May 23, 2016—The debate over a North Carolina law that prevents transgender people from using bathrooms corresponding to the gender with which they identify has pushed transgender health into the national headlines. On May 19, 2016, the Harvard Longwood Campus hosted an event called “Trans 101” to talk about the North Carolina law and other issues relating to transgender health. Speakers at the event, held in Kresge G1, said that fighting the legislation was important, but that it shouldn’t overshadow larger issues facing the community.
Sari Reisner, postdoctoral research fellow in the Department of Epidemiology at Harvard Chan School and assistant professor of pediatrics at Harvard Medical School, told the crowd that bathrooms are a stressor for transgender individuals but said that focusing solely on bathrooms misses the larger health issues facing transgender people—especially adolescents. Reisner’s research at the Fenway Institute has shown that transgender youth are at a higher risk for depression and suicide. But, he says more research is desperately needed—pointing out that there were only 116 studies worldwide focusing on transgender health between 2008-2014.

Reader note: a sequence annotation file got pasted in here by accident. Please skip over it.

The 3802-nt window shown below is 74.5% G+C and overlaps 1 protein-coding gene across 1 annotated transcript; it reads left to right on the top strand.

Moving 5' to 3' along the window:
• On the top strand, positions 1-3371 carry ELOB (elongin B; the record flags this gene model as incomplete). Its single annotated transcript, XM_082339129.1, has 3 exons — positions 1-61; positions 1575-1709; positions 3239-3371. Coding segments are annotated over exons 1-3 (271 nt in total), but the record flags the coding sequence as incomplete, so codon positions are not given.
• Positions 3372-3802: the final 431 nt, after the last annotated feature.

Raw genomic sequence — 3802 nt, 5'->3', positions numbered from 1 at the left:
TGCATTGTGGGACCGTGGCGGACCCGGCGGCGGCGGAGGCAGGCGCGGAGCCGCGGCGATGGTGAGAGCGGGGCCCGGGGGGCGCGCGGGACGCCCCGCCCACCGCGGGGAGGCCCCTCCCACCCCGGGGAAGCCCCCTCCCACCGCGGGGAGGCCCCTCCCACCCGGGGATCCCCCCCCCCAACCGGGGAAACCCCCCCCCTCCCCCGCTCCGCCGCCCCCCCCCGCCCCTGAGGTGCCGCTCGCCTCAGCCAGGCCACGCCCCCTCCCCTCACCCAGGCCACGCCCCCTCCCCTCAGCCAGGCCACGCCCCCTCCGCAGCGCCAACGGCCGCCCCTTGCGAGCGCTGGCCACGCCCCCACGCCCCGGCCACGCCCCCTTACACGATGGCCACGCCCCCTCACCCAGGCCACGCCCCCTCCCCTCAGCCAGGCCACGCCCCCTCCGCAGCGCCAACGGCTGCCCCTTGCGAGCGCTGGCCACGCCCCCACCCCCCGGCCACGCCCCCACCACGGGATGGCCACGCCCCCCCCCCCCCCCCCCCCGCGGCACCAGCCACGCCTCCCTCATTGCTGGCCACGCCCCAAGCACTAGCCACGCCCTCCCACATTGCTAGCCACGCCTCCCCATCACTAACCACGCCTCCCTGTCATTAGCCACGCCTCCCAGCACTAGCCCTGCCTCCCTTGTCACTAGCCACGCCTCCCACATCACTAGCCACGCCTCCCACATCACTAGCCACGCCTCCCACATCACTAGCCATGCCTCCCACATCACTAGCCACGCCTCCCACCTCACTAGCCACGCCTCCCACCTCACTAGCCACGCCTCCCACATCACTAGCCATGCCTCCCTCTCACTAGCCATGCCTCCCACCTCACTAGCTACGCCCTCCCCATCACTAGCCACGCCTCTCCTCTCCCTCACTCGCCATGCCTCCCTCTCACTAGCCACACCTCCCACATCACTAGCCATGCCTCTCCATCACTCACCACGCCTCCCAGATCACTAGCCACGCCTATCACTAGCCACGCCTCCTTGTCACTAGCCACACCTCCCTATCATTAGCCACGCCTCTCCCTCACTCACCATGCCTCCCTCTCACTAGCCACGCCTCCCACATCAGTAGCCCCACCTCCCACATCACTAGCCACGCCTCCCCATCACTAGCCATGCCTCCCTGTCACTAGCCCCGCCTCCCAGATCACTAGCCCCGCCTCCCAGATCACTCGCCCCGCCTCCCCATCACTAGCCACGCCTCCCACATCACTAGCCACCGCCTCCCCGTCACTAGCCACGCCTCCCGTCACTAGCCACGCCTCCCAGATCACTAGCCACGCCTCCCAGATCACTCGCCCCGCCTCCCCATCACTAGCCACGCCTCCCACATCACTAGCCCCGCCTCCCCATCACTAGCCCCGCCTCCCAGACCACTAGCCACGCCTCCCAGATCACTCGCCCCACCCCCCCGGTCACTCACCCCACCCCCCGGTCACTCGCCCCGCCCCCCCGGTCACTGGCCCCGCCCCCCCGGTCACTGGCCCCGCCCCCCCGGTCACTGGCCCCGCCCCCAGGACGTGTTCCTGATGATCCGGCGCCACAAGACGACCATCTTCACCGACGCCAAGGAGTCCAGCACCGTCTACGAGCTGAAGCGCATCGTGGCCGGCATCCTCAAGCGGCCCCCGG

Reisner says there has been one key positive change: “The major paradigm shift we’ve seen in the last 10 years or so is moving from this notion of transgender as a [mental health] disorder to transgender as an identity.” Reisner says the impact of this shift is significant, pointing that out when people are affirmed in their gender, they are more likely to seek out health care services.
Following Reisner’s remarks, Mason Dunn, executive director of the Massachusetts Trans Political Coalition, hosted an open dialogue among students, faculty, and staff from around the Longwood Medical Area. Dunn hoped that those in attendance learned more about issues facing the transgender community and how they can be an ally to those in the community.
Photo: Sarah Sholes